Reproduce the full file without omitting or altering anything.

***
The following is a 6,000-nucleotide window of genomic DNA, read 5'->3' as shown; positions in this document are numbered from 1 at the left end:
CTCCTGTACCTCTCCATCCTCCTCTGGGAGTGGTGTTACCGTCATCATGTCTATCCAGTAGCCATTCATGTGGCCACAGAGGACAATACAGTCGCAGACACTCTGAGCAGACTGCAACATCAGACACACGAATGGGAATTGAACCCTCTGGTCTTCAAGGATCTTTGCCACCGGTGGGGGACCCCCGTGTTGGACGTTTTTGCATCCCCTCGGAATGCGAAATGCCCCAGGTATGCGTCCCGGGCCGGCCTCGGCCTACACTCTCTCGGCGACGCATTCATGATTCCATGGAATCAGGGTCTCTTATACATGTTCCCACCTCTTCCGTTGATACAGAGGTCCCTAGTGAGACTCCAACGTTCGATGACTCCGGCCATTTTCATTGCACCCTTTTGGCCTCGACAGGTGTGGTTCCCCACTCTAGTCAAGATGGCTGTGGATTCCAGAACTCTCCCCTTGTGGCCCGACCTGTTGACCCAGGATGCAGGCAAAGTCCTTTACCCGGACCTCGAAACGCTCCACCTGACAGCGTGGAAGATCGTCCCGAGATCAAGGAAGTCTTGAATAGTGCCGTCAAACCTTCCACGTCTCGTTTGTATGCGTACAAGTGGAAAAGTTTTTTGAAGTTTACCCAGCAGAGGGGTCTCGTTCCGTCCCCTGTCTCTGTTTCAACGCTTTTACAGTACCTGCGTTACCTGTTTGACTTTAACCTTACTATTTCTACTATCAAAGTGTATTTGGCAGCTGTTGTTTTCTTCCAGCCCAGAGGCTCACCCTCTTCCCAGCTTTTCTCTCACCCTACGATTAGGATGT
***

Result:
The following is a 6,000-nucleotide window of genomic DNA, read 5'->3' as shown; positions in this document are numbered from 1 at the left end:
CTCCTGTACCTCTCCATCCTCCTCTGGGAGTGGTGTTACCGTCATCATGTCTATCCAGTAGCCATTCATGTGGCCACAGAGGACAATACAGTCGCAGACACTCTGAGCAGACTGCAACATCAGACACACGAATGGGAATTGAACCCTCTGGTCTTCAAGGATCTTTGCCACCGGTGGGGGACCCCCGTGTTGGACGTTTTTGCATCCCCTCGGAATGCGAAATGCCCCAGGTATGCGTCCCGGGCCGGCCTCGGCCTACACTCTCTCGGCGACGCATTCATGATTCCATGGAATCAGGGTCTCTTATACATGTTCCCACCTCTTCCGTTGATACAGAGGTCCCTAGTGAGACTCCAACGTTCGATGACTCCGGCCATTTTCATTGCACCCTTTTGGCCTCGACAGGTGTGGTTCCCCACTCTAGTCAAGATGGCTGTGGATTCCAGAACTCTCCCCTTGTGGCCCGACCTGTTGACCCAGGATGCAGGCAAAGTCCTTTACCCGGACCTCGAAACGCTCCACCTGACAGCGTGGAAGATCGTCCCGAGATCAAGGAAGTCTTGAATAGTGCCGTCAAACCTTCCACGTCTCGTTTGTATGCGTACAAGTGGAAAAGTTTTTTGAAGTTTACCCAGCAGAGGGGTCTCGTTCCGTCCCCTGTCTCTGTTTCAACGCTTTTACAGTACCTGCGTTACCTGTTTGACTTTAACCTTACTATTTCTACTATCAAAGTGTATTTGGCAGCTGTTGTTTTCTTCCAGCCCAGAGGCTCACCCTCTTCCCAGCTTTTCTCTCACCCTACGATTAGGATGT